The History Of Menstruation: How Women Dealt With Their Periods Throughout The Ages

07 September 2018
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The History Of Menstruation: How Women Dealt With Their Periods Throughout The Ages

The History of Menstruation


It is said that females are not considered full-fledged women unless they have their first period. Some had it as early as 10, while some had it in their early teens. Some have regular periods, while some suffer from irregular menstrual cycles.

Nonetheless, having monthly periods is an essential part of womanhood. With that said, having a clean menstrual hygienic routine is crucial especially in women’s health.

Likewise, several companies earn billions of dollars annually from selling menstrual hygienic products such as sanitary pads, tampons, and the like.

On the contrary, many women from poorer countries do not have access to basic menstrual hygienic items such as sanitary pads and tampons.

Instead, a lot of women in poorer countries settle on some kind of makeshift protection to deal with their periods.


Ancient beliefs about menstruation

It is said that little has been documented from history about menstruation. One possible reason was that most scribes who recorded their ancient daily lives back then were males.

Just when you think menstrual hygiene in some countries today are already bad, it may have been worse in the ancient times.

Aside from having no modern access to menstrual sanitary products back then, menstruation carried a stigma in ancient society as well.

Given the lack of knowledge about how our body works back then, menstruation had been a subject of beliefs and superstitions.

Some considered it as holy, while some saw it as a curse. Likewise, menstruating women became associated with sorcery and magic.

Roman author and philosopher, Pliny the Elder, believed that menstruating women can stop hail storms and lightning. On the other hand, Mayans believed that menstruation was the end result of a punishment after the Moon Goddess had a forbidden relationship with the Sun God. Apparently, the Moon Goddess’ blood can transform into different animals, plants, and even diseases.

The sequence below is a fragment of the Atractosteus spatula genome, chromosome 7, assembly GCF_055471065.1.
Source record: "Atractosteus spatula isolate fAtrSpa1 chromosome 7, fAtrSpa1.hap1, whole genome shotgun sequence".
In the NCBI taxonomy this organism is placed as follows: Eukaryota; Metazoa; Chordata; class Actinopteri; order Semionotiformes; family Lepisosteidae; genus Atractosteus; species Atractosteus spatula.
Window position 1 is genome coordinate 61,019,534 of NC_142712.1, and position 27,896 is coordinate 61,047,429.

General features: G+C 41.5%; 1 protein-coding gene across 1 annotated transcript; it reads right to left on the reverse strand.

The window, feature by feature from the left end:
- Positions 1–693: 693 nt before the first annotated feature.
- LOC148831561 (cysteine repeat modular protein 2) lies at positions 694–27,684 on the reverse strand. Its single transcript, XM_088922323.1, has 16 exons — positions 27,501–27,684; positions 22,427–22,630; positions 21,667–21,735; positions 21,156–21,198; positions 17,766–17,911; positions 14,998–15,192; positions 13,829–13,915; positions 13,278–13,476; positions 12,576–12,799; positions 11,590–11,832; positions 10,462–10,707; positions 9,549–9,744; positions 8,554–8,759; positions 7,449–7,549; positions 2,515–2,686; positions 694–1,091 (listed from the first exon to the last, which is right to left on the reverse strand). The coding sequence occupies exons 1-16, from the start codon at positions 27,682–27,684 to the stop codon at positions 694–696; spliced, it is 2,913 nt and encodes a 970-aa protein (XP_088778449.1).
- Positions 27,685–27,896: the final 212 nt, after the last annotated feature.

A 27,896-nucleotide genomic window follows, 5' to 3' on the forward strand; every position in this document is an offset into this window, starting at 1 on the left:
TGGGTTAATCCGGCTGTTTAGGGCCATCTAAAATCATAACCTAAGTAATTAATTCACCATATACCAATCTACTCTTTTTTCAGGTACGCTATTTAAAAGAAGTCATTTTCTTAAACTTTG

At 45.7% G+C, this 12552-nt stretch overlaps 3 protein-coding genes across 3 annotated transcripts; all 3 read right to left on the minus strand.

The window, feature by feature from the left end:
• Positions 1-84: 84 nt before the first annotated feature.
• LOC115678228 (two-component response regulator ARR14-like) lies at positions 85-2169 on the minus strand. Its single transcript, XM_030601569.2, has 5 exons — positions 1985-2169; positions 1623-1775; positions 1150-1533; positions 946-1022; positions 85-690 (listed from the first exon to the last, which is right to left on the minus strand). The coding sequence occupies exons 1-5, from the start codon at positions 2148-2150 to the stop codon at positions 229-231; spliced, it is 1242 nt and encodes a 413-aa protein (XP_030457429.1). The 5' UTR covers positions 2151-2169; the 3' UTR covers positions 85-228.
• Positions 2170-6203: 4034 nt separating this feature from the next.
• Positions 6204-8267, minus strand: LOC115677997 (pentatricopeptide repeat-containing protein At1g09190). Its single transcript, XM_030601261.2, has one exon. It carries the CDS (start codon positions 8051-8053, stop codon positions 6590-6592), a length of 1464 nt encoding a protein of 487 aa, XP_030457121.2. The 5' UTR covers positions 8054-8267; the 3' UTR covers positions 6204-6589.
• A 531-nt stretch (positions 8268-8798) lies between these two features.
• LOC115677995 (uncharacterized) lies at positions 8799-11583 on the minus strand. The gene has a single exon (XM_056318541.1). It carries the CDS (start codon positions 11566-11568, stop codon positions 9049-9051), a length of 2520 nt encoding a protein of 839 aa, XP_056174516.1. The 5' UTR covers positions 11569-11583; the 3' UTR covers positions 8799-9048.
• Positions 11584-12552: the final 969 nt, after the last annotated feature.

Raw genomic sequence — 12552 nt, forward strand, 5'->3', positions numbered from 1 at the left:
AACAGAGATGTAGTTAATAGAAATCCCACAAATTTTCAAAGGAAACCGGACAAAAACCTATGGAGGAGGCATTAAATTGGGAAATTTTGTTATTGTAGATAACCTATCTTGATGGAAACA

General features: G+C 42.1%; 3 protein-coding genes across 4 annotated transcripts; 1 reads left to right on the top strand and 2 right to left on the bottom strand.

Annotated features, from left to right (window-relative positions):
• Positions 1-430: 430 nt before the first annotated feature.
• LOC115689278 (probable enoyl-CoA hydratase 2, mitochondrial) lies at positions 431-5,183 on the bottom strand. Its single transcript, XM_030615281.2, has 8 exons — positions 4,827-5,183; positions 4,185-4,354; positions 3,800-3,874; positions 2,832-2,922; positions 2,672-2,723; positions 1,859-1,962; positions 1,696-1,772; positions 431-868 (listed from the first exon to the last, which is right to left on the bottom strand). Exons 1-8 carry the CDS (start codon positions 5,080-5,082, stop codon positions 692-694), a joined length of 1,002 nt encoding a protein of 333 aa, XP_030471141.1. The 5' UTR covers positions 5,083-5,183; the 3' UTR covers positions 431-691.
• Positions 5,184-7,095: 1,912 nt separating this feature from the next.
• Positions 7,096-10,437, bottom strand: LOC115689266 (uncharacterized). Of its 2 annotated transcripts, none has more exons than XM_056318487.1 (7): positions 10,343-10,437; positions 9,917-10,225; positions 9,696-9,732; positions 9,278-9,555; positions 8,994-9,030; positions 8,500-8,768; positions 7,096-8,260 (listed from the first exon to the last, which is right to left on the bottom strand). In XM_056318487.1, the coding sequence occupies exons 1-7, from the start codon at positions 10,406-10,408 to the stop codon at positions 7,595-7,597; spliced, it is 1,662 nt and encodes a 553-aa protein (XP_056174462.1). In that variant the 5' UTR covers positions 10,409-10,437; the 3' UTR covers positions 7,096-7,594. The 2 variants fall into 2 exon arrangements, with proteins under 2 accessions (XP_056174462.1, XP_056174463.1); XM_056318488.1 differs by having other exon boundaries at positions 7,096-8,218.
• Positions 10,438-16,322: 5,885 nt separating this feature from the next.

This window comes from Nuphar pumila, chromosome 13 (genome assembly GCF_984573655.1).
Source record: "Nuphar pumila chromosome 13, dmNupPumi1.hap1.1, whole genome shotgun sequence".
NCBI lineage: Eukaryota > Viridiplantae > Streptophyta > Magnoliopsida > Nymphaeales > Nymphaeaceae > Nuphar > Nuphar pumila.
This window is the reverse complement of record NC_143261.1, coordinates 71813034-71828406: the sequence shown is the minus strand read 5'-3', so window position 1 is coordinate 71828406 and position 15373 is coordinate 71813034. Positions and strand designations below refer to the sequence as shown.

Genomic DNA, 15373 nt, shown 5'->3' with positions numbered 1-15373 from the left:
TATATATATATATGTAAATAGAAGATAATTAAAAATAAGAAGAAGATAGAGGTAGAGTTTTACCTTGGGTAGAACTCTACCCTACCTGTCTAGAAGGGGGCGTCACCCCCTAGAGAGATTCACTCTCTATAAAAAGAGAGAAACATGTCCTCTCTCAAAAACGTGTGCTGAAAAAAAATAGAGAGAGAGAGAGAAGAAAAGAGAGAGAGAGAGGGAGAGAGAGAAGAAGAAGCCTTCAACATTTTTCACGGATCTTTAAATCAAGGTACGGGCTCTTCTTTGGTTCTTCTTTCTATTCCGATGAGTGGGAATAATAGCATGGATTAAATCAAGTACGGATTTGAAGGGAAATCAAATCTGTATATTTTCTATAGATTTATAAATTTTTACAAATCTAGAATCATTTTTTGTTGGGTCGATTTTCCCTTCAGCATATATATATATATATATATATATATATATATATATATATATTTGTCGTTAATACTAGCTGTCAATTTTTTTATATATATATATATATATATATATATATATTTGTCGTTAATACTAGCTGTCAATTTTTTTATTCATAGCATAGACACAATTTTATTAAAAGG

Moreover, it was also believed that ancient women had lesser blood flow. Likewise, it is said that menopause began as early as 40 years of age. One possible reason was most probably due to the lack of nutrition.

Nonetheless, the main victims of this widespread misinformation were the menstruating women.


How Ancient Women Dealt With their Periods

The early version of tampons was believed to be invented by Egyptians. It is made from papyrus, a plant that was abundant in that area. Greeks reportedly used cotton lint and wrapped it around wood splinters, while Romans used wool.

Meanwhile, Dr. Sara Read, an English Lecturer at the Loughborough University’s School of the Arts, English, and Drama, wrote about how ancient women dealt with their menstruation.

According to Dr. Read, women during the Middle Ages either used rags or other absorbent materials or simply let themselves bleed into their clothes.

To cover up the scent of menstrual blood, medieval women were said to have carried sweet-smelling herbs with them. More so, they also used odd medicines such as powdered toad to lessen menstrual flow.

As for menstrual cramps, medically known as dysmenorrhea, it was also said that the Church did not allow the use of any form of pain relief. Apparently, such painful cramps should be a reminder of Eve’s original sin.


The Dawn of Modern Menstrual Intervention

Towards the turn of the century, women were able to have the chance to be more comfortable during their monthly periods.

More so, several citizens and medical practitioners became concerned with how women handled their menstruations and the potential health risks it brings.

One of the earliest modern forms of menstrual pads was the Hoosier sanitary belt. Invented around the 1880’s, it was composed of a washable pad attached to a belt around the waist.

During that period until the 1920’s, women were able to purchase such pads. Slowly, gone were the days when they bled through their clothes and smelled like dead meat.

Soon, a less bulky version of menstrual pads was commercially-produced. It was known as Lister’s Towels made by global brand Johnson & Johnson. 

Years later, nurses during the First World War began using wood pulp bandages as disposable pads.

The latter proven effective in absorbing menstrual blood flow, and later on became the basis of the early version of Kotex pads.

Decades later, belt-based and bulky pads were replaced with thinner ones and contained adhesives so it can stick on the underwear.

Meanwhile, Dr. Earle Haas invented the first tampon in 1929. It was said to be inspired by a female friend who would tuck a sponge inside her vagina during her menstruation.

Many countries now enjoy the more convenient ways of dealing with menstruation. However, some countries still have a long way to go. Nonetheless, menstruation should not be a thing to be ashamed of.

Instead, proper education about this female phenomenon should be advocated across the world.

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